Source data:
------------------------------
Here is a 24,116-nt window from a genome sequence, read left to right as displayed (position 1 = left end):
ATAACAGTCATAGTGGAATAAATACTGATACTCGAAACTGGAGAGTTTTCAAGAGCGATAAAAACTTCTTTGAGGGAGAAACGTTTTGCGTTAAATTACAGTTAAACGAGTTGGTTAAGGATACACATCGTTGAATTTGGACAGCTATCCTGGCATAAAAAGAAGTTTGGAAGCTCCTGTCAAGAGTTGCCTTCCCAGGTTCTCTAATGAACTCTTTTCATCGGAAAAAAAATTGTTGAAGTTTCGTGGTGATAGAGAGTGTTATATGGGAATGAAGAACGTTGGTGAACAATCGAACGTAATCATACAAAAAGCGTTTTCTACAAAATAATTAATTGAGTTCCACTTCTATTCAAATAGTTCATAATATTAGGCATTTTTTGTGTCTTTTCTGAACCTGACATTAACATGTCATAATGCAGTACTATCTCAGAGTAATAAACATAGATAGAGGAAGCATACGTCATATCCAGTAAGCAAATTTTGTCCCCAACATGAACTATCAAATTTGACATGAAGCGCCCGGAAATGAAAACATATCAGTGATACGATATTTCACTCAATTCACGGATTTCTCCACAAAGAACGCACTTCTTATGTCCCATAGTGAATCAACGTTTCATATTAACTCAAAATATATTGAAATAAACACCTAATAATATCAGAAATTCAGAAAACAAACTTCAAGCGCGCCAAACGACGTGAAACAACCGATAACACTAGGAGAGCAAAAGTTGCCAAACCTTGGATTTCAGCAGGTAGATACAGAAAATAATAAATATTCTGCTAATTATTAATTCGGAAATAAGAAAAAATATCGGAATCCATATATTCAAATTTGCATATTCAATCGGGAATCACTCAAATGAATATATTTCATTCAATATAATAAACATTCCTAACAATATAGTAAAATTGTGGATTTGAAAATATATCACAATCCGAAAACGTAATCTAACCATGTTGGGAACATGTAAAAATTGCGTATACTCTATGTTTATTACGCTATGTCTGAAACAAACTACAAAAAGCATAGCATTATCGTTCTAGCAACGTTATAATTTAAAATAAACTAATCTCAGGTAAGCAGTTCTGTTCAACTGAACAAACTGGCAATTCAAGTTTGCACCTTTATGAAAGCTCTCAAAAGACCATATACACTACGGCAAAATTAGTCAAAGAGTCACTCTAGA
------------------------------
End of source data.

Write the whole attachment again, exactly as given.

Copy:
Here is a 24,116-nt window from a genome sequence, read left to right as displayed (position 1 = left end):
ATAACAGTCATAGTGGAATAAATACTGATACTCGAAACTGGAGAGTTTTCAAGAGCGATAAAAACTTCTTTGAGGGAGAAACGTTTTGCGTTAAATTACAGTTAAACGAGTTGGTTAAGGATACACATCGTTGAATTTGGACAGCTATCCTGGCATAAAAAGAAGTTTGGAAGCTCCTGTCAAGAGTTGCCTTCCCAGGTTCTCTAATGAACTCTTTTCATCGGAAAAAAAATTGTTGAAGTTTCGTGGTGATAGAGAGTGTTATATGGGAATGAAGAACGTTGGTGAACAATCGAACGTAATCATACAAAAAGCGTTTTCTACAAAATAATTAATTGAGTTCCACTTCTATTCAAATAGTTCATAATATTAGGCATTTTTTGTGTCTTTTCTGAACCTGACATTAACATGTCATAATGCAGTACTATCTCAGAGTAATAAACATAGATAGAGGAAGCATACGTCATATCCAGTAAGCAAATTTTGTCCCCAACATGAACTATCAAATTTGACATGAAGCGCCCGGAAATGAAAACATATCAGTGATACGATATTTCACTCAATTCACGGATTTCTCCACAAAGAACGCACTTCTTATGTCCCATAGTGAATCAACGTTTCATATTAACTCAAAATATATTGAAATAAACACCTAATAATATCAGAAATTCAGAAAACAAACTTCAAGCGCGCCAAACGACGTGAAACAACCGATAACACTAGGAGAGCAAAAGTTGCCAAACCTTGGATTTCAGCAGGTAGATACAGAAAATAATAAATATTCTGCTAATTATTAATTCGGAAATAAGAAAAAATATCGGAATCCATATATTCAAATTTGCATATTCAATCGGGAATCACTCAAATGAATATATTTCATTCAATATAATAAACATTCCTAACAATATAGTAAAATTGTGGATTTGAAAATATATCACAATCCGAAAACGTAATCTAACCATGTTGGGAACATGTAAAAATTGCGTATACTCTATGTTTATTACGCTATGTCTGAAACAAACTACAAAAAGCATAGCATTATCGTTCTAGCAACGTTATAATTTAAAATAAACTAATCTCAGGTAAGCAGTTCTGTTCAACTGAACAAACTGGCAATTCAAGTTTGCACCTTTATGAAAGCTCTCAAAAGACCATATACACTACGGCAAAATTAGTCAAAGAGTCACTCTAGA